I am talking about Java 6. I know in Java 7+ String pool doesn't exist.
 
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No. The String referenced by temp2 may live either on the heap or on the stack, Java is free to make this decision if temp2 is not a field. It also doesn't point to the "hello" in the String pool but it may point to the same shared character array, which may live in the String pool.
 
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Stephan van Hulst wrote:No. The String referenced by temp2 may live either on the heap or on the stack, Java is free to make this decision if temp2 is not a field.


Have things changed on that front?
All objects were stored on the heap last I looked.
The stack only consisted of references and primitives.
 
Tushar Goel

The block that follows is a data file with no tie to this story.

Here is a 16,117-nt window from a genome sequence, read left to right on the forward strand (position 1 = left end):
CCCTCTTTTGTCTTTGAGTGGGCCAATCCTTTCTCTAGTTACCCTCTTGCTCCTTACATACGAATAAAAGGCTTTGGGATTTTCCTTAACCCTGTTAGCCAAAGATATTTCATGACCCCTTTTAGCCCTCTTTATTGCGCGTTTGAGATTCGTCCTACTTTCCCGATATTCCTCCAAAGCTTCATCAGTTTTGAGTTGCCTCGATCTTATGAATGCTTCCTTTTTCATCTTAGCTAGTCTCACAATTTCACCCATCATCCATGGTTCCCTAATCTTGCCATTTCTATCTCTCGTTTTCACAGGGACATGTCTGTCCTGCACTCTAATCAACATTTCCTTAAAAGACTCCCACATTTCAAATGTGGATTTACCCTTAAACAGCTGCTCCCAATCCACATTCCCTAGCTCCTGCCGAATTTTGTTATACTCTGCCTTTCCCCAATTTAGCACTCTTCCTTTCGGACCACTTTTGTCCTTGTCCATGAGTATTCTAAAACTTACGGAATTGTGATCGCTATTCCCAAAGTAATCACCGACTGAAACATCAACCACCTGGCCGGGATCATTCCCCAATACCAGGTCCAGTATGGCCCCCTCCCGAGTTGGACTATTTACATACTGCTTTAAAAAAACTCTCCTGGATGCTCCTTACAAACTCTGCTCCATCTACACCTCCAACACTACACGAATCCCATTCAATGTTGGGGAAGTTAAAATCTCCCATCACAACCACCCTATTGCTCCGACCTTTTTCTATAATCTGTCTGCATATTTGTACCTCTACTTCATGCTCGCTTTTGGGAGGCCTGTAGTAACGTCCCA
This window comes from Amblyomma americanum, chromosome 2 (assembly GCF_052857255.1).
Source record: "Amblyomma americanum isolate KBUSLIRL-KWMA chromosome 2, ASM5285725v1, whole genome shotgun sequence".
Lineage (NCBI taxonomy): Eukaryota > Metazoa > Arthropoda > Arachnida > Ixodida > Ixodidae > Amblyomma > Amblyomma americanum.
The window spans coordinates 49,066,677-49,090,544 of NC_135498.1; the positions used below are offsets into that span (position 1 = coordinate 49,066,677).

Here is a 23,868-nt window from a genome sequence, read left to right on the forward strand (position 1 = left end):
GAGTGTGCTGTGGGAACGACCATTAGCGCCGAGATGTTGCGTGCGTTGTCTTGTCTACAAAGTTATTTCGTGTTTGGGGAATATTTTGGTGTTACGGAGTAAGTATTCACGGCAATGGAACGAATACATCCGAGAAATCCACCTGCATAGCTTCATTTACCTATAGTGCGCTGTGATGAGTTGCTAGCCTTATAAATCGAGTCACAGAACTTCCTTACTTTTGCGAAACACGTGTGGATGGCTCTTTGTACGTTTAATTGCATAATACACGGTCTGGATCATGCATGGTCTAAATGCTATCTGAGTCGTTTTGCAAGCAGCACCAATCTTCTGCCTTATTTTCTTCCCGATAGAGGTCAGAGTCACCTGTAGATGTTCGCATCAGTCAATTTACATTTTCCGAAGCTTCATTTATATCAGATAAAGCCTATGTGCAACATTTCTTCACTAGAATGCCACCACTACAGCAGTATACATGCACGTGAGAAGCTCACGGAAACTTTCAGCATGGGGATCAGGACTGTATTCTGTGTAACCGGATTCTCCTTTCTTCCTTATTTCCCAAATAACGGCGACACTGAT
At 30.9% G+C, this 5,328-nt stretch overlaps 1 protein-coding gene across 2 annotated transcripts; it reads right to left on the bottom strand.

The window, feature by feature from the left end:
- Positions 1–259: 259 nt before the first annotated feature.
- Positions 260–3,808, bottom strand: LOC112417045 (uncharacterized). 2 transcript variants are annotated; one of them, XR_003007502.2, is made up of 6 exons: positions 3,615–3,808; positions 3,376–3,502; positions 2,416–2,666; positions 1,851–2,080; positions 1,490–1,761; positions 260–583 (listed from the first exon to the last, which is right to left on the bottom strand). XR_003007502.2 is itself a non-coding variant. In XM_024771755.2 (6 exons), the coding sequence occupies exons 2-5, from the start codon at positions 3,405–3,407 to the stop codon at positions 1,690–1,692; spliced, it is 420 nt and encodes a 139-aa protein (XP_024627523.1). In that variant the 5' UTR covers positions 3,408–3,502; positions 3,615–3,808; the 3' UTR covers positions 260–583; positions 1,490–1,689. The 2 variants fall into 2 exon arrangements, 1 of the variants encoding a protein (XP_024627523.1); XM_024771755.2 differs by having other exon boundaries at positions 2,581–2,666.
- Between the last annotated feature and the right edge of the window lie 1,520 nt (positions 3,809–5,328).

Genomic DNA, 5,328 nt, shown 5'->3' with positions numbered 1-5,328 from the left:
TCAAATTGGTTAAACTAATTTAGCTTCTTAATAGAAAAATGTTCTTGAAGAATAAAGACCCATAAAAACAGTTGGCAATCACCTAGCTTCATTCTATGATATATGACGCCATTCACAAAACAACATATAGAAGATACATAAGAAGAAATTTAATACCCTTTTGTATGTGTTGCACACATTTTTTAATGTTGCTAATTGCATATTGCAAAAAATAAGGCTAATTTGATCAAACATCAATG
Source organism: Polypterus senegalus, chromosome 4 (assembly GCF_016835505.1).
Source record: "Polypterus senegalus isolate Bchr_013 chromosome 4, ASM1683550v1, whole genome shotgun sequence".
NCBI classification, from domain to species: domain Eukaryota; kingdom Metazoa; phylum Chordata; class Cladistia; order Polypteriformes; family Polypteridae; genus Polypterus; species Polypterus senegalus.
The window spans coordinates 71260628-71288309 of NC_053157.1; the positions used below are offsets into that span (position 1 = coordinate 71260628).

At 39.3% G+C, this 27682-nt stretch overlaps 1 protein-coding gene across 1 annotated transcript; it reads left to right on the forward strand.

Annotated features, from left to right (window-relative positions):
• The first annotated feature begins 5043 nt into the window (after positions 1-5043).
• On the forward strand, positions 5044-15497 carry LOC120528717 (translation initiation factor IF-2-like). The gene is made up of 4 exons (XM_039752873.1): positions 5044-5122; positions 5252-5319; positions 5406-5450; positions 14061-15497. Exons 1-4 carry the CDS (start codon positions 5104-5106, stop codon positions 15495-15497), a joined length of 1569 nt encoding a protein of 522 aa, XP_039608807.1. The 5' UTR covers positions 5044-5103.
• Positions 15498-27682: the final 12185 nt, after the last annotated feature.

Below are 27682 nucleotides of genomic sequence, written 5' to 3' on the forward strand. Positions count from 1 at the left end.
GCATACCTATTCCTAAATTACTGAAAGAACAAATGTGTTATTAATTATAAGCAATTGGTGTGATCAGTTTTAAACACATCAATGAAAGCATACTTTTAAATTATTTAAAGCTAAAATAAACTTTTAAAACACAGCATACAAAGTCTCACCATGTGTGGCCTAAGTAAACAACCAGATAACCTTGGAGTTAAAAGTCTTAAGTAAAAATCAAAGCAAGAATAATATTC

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So we can't tell where temp2 points to. It may create an object in heap or in string pool.
 
Dave Tolls
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Tushar Goel wrote:So we can't tell where temp2 points to. It may create an object in heap or in string pool.


No, it creates it on the heap.
 
Stephan van Hulst
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Dave Tolls wrote:
Stephan van Hulst wrote:No. The String referenced by temp2 may live either on the heap or on the stack, Java is free to make this decision if temp2 is not a field.


Have things changed on that front?
All objects were stored on the heap last I looked.
The stack only consisted of references and primitives.